2 Guilty in ‘69 Race Riot Death Get Prison
Two white men convicted in the fatal shooting of a young black woman during the city’s 1969 race riots were sentenced Wednesday to more than four years in prison.
Robert Messersmith, convicted of firing the bullet that killed 27-year-old Lillie Belle Allen, gave a 15-minute statement in which he blamed the killing on a man who committed suicide two years ago.
“Why didn’t you tell that before?” Allen’s daughter screamed at him. As family members and sheriff’s officers escorted her out, she yelled that Messersmith’s silence made him “just as guilty.”
Messersmith, 53, told the victim’s family members that he was sorry for their loss. He was sentenced to nine to 19 years in prison, while Gregory Neff was sentenced to 4 1/2 to 10 years.
“I am responsible for my actions of that day, and for my actions of that day I sincerely apologize,” Neff, 54, said. He was accused of shooting at the white Cadillac carrying Allen, her sister, brother-in-law and parents.
Both men were convicted of second-degree murder Oct. 19 by an all-white jury. The charge called for terms of 10 to 20 years.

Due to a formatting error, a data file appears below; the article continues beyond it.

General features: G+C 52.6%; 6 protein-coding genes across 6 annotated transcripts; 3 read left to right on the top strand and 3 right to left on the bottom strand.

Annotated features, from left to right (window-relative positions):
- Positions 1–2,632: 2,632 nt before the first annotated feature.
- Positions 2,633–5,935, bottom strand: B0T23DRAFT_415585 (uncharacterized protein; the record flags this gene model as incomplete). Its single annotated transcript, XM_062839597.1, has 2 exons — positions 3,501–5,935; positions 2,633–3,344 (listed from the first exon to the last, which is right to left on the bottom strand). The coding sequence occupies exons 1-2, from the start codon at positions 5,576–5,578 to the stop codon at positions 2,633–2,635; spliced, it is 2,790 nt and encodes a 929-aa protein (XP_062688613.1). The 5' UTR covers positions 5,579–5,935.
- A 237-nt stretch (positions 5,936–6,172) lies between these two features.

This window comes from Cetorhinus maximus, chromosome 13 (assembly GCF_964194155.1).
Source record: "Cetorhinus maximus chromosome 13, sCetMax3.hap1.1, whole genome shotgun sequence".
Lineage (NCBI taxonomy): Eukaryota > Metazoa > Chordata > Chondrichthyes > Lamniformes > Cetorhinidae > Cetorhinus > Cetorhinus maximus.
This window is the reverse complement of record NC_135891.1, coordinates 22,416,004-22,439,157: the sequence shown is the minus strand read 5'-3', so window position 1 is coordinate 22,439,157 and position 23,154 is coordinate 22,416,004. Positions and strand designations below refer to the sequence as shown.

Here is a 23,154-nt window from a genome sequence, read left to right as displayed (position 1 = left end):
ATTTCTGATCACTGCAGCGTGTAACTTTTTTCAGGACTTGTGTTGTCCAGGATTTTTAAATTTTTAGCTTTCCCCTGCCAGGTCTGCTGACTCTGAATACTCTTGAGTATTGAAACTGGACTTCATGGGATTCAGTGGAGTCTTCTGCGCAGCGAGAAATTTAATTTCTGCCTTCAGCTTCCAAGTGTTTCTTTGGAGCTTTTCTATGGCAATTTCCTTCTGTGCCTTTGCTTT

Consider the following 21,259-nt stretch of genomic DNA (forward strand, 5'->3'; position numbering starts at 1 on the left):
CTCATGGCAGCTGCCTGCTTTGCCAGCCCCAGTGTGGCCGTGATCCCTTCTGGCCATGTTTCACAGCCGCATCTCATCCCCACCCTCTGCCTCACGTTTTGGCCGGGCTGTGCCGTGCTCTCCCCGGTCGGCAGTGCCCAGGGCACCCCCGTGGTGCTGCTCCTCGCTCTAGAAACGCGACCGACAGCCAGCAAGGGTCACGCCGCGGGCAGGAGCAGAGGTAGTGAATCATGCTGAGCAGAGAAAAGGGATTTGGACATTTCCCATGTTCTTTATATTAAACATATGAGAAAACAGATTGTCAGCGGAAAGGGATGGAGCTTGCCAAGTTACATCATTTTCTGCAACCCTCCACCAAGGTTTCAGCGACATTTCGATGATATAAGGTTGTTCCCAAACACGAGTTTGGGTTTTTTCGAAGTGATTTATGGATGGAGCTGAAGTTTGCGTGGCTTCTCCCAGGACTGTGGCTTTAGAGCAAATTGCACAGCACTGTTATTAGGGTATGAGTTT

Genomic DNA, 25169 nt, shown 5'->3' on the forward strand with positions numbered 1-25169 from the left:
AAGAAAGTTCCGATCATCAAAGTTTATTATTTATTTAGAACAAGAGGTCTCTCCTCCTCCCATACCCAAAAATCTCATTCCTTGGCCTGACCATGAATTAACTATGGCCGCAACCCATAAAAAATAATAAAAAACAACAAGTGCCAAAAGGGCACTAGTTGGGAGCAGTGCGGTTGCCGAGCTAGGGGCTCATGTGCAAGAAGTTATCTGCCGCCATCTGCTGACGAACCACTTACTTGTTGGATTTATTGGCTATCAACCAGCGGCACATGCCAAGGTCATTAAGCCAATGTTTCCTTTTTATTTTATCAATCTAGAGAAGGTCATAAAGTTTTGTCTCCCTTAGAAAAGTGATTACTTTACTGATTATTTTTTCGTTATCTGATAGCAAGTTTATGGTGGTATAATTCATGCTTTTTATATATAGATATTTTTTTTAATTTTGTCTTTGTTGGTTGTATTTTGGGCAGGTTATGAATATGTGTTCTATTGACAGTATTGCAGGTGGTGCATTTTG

Former York Mayor Charlie Robertson was acquitted by the same jury. Robertson, 68, had been a police officer at the time and was accused of inciting violence against blacks and offering ammunition to some of the youths who shot at Allen.
One witness at the trial testified that Messersmith was the first of the armed white gang members to shoot a bullet which he and another witness said appeared to hit Allen. A hail of bullets followed. Other witnesses testified Messersmith later bragged about the slaying.
Neff said during his grand jury testimony that he fired several times at Allen because he believed she was armed.
Many who testified for the defendants Wednesday cried. “I’m begging you, your honor, to please have mercy on my father,” Neff’s daughter, Tricia, said.
But a prosecutor said the men had lived on “borrowed time” for 33 years, while Debra Taylor said her mother was dead, not merely in prison.
“I’m sure none of the defendants would want to change places with her,” she said.
After Wednesday’s sentencing, lawyers for Allen’s family said they have told the city they are planning to sue unless the city offers a satisfactory settlement before Jan. 1.
Attorney Harold Goodman said the civil suit would allege that police on the street the night of the slaying failed to defuse the white mob.
Ten men were charged with murder in Allen’s death. Six, including Messersmith’s brother Arthur, pleaded guilty to lesser charges, and another man, Ezra Slick, is awaiting trial.